The wonderful dining room in front of the panoramic window is the perfect place to feast on Manuel’s Kaiserschmarren, a staple of Austrian cuisine. This fluffy shredded pancake has its name from the Austrian Emperor, Kaiser Franz Joseph I, who was very fond of this kind of dish. The young man, who didn’t want to go to school on Mondays, today is a graduate of the School of Tourism and Hospitality Management. “He is an amazing manager and an exceptionally gifted chef,” his proud Mom says. “We have come a long way together and by now he tells me: Mom, please leave my kitchen, this is my refuge.”

The junior boss is still fond of the life of a mountain hut caretaker. “I always wanted him to be free and I often told him: ‘The world is yours, feel free to do anything you want! I will support you by all means.’ However, Manuel doesn’t want to do anything else for the time being. He loves this life up here, where each day is a new adventure.”

An adventure that is at the same time a lot of hard work. But Katharina has been used to that since childhood: “I grew up on my parents’ mountain farm in Hippach. There was no such thing as summer holidays for us kids. We had to help our parents on the farm and up on the Alpine pastures at an early age.” Although the work at Olperer Hut is quite a different story: “It’s difficult if you have to prepare dinner for 95 people and recognize in the afternoon that there are no potatoes left… Food supply and logistics are an important issue up here.” After all, the Daums pride themselves in producing really amazing food using fresh and locally sourced ingredients. Olperer Hut can be reached by foot or helicopter only. While most supplies are delivered by helicopter every three to four weeks per season, flights are sometimes made impossible by bad weather. “This necessitates various trips on foot down to the reservoir, returning with full backpacks, up and down the mountain.”

Katharina and Manuel Daum pride themselves in producing really amazing food using fresh and locally sourced ingredients. Supplies are delivered by helicopter every three to four weeks per season, which requires accurate food supply planning. During peak season, the Daums prepare dinner for roughly 100 people.Katharina and Manuel Daum pride themselves in producing really amazing food using fresh and locally sourced ingredients. Supplies are delivered by helicopter every three to four weeks per season, which requires accurate food supply planning. During peak season, the Daums prepare dinner for roughly 100 people.

Yet an adventure that Katharina wouldn’t want to give up. A passionate climber and mountaineer, she loves to travel to Nepal, her second best-loved country after Tirol. The life of a “mountain hut woman” is a totally different life from the others. She tends to live on fond memories, not on troubles and problems, explains the hut keeper. “There’s not even a road to get to the hut, which makes life quite complicated on the one hand. On the other side, it’s wonderful that we are so remote, without any traffic. All summer long, we share a life-style committed to the bare necessities in this Alpine setting, nourished by a strong spirit of hospitality and empathy with climbers and mountain people. And together with our staff, which is made up of a dozen young people, we are a close-knit community. If everyone is moving forward together, then success takes care of itself and the work isn’t that hard anymore. This is our sanctuary, where we live together with goats and chicken like family.” Additional remark: “Of course I sometimes think about giving it all up and doing something completely different. There are those moments when looking back on my live leads me to that nagging question: ‘What if I had done things differently?’ But fact is: I would do it all again. It’s a different kind of life, and a very special one, but we regret nothing and we miss nothing.”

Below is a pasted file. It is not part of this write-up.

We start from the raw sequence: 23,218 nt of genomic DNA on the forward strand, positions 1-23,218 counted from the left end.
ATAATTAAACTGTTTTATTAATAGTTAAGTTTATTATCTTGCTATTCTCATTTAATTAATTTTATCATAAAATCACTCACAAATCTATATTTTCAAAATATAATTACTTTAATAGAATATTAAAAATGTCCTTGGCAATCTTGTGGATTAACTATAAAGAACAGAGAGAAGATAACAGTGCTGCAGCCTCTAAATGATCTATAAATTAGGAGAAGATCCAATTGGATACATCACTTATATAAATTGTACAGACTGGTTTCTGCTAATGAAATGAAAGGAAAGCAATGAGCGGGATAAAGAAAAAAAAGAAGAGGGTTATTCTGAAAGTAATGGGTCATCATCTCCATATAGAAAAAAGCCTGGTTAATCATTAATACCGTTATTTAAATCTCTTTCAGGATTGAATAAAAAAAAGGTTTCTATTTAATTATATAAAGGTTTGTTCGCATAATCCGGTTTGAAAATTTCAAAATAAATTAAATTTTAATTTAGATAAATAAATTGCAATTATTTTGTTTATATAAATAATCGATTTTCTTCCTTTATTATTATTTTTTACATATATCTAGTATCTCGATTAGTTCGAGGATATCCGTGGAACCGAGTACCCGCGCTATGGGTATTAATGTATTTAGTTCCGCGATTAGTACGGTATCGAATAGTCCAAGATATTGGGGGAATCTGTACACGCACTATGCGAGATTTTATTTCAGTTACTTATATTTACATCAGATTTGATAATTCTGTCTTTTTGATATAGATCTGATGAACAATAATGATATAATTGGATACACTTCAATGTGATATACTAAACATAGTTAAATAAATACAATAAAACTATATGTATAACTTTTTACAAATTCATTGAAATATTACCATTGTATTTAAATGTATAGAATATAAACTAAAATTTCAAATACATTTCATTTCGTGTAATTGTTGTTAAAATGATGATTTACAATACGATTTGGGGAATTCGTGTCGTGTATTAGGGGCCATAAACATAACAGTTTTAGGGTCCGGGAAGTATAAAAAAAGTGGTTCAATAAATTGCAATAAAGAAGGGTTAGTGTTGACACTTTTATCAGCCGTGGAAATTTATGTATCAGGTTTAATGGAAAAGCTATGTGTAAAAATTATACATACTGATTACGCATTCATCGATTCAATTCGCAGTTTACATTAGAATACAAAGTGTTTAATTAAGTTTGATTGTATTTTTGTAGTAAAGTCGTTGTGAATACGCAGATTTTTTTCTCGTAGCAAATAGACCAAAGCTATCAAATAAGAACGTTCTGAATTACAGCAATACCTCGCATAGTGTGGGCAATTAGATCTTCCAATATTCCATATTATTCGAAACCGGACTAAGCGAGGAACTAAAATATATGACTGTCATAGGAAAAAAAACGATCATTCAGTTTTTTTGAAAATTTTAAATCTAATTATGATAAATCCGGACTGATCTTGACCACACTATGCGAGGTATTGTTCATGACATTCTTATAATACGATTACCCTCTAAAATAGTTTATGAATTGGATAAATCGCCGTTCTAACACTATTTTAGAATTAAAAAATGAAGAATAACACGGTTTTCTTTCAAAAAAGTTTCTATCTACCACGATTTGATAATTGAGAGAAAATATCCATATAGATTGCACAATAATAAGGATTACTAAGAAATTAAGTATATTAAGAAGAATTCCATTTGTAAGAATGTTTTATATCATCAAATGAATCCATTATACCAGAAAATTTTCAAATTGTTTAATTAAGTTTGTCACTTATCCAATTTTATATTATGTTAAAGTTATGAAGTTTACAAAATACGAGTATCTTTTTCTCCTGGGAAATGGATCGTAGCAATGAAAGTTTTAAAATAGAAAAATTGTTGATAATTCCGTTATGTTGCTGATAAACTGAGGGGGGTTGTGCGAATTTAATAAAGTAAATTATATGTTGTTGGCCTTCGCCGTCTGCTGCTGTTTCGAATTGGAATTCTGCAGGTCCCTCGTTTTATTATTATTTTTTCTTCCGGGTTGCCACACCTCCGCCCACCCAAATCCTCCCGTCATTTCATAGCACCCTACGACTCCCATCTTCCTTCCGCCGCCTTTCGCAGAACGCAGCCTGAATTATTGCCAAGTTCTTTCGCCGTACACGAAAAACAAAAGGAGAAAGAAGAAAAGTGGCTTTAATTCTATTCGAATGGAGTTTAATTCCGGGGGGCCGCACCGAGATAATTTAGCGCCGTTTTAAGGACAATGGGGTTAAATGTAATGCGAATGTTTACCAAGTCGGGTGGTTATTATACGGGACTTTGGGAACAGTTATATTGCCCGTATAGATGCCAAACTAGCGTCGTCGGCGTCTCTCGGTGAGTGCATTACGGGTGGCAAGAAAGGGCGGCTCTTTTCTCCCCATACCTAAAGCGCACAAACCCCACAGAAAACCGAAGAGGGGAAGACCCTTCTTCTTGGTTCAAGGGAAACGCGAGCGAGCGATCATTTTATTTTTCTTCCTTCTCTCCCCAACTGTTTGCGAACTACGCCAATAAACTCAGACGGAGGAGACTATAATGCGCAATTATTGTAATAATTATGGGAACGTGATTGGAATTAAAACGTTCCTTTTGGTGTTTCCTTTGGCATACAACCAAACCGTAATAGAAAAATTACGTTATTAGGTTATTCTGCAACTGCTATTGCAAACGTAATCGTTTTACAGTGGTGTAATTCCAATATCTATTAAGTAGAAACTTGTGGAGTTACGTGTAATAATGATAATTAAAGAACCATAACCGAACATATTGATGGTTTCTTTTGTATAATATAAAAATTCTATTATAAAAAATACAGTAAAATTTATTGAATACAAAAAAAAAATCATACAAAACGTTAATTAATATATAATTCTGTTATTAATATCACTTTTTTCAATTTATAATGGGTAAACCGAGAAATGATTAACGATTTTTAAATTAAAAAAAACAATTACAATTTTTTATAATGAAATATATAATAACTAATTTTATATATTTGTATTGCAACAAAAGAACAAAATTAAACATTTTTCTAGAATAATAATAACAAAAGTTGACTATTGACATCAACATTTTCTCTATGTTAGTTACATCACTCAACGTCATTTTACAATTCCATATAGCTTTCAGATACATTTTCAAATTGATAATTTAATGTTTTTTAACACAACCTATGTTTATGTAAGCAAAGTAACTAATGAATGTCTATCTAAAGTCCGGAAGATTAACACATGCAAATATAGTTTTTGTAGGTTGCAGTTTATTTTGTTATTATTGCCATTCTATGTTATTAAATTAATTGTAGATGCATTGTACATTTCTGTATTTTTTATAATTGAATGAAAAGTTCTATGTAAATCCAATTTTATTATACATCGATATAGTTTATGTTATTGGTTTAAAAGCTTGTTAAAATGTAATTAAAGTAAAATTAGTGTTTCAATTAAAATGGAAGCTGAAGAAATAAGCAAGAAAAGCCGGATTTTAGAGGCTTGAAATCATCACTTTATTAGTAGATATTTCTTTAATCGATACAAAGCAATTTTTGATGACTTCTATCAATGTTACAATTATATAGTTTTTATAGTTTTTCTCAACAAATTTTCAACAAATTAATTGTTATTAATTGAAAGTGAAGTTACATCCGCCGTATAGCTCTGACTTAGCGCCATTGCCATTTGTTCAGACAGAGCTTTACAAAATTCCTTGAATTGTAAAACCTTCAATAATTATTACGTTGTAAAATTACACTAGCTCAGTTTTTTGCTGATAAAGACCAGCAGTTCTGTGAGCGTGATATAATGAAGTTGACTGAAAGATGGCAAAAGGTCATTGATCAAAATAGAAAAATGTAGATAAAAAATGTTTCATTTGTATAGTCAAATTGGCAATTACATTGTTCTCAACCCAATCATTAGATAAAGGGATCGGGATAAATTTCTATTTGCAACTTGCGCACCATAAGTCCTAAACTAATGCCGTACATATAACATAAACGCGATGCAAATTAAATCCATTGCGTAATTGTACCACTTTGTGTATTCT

Even after a quarter of a century, hut keeper Katharina Daum wouldn’t want to live another kind of life – which one can understand, given that incredible view. Photo Credits: Tirol Werbung/Jens SchwarzEven after a quarter of a century, hut keeper Katharina Daum wouldn’t want to live another kind of life – which one can understand, given that incredible view. Photo Credits: Tirol Werbung/Jens Schwarz

Perched high above Schlegeis Reservoir and gained by a walk of 1.5 hours from there, Olperer Hut is a remarkable base camp along exhilarating hut-to-hut treks in the Zillertal Alps like the Berlin High Trail, the “Peter-Habeler-Circuit” and the “Munich-Venice Dream Path”. The sundeck offers incredible views of lofty peaks and summits named Olperer, Hochfeiler, Großer Möseler, Fußstein, Schrammacher and Riepenkopf and down to the glinting, turquoise Schlegeis Reservoir. Learn More about Olperer Hut: www.tyrol.com

From Stüdl Hut on foot of Großglockner Mountain to Berliner Hut in the Zillertal Alps to Pfeis Hut in Karwendel Mountain Range: This summer, we will be telling the stories of Alpinist Association refuges and shelters in Tirol and the people who operate them. The new “Mountain Huts Close Up” series starts here on the Blog Tirol in July 2019.

Witty and sharp-tongued, Irene Heisz is a journalist and author who writes blog posts about Tirol, Tiroleans and their peculiarities – and there are many of them!